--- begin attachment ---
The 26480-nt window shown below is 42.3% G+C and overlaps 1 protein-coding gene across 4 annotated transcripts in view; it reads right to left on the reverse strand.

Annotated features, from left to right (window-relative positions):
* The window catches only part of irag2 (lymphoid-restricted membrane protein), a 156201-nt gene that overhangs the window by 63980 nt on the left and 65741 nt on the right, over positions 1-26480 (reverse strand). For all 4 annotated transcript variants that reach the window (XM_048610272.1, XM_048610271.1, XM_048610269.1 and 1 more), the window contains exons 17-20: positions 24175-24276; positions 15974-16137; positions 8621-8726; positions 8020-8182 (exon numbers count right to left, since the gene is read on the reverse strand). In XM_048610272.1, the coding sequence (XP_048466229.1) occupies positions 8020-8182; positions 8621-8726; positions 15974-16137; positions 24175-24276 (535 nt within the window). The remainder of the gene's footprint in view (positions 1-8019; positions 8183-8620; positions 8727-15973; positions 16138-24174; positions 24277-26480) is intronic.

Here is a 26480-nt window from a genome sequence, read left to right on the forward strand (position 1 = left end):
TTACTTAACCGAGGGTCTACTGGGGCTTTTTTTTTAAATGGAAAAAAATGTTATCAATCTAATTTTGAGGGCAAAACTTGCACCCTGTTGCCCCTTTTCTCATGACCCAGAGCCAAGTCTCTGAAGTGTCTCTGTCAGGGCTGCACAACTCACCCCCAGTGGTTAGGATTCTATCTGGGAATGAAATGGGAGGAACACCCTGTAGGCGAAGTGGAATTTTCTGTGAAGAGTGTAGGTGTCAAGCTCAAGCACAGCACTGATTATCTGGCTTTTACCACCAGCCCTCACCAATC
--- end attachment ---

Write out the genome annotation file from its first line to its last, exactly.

The 26480-nt window shown below is 42.3% G+C and overlaps 1 protein-coding gene across 4 annotated transcripts in view; it reads right to left on the reverse strand.

Annotated features, from left to right (window-relative positions):
* The window catches only part of irag2 (lymphoid-restricted membrane protein), a 156201-nt gene that overhangs the window by 63980 nt on the left and 65741 nt on the right, over positions 1-26480 (reverse strand). For all 4 annotated transcript variants that reach the window (XM_048610272.1, XM_048610271.1, XM_048610269.1 and 1 more), the window contains exons 17-20: positions 24175-24276; positions 15974-16137; positions 8621-8726; positions 8020-8182 (exon numbers count right to left, since the gene is read on the reverse strand). In XM_048610272.1, the coding sequence (XP_048466229.1) occupies positions 8020-8182; positions 8621-8726; positions 15974-16137; positions 24175-24276 (535 nt within the window). The remainder of the gene's footprint in view (positions 1-8019; positions 8183-8620; positions 8727-15973; positions 16138-24174; positions 24277-26480) is intronic.

Here is a 26480-nt window from a genome sequence, read left to right on the forward strand (position 1 = left end):
TTACTTAACCGAGGGTCTACTGGGGCTTTTTTTTTAAATGGAAAAAAATGTTATCAATCTAATTTTGAGGGCAAAACTTGCACCCTGTTGCCCCTTTTCTCATGACCCAGAGCCAAGTCTCTGAAGTGTCTCTGTCAGGGCTGCACAACTCACCCCCAGTGGTTAGGATTCTATCTGGGAATGAAATGGGAGGAACACCCTGTAGGCGAAGTGGAATTTTCTGTGAAGAGTGTAGGTGTCAAGCTCAAGCACAGCACTGATTATCTGGCTTTTACCACCAGCCCTCACCAATC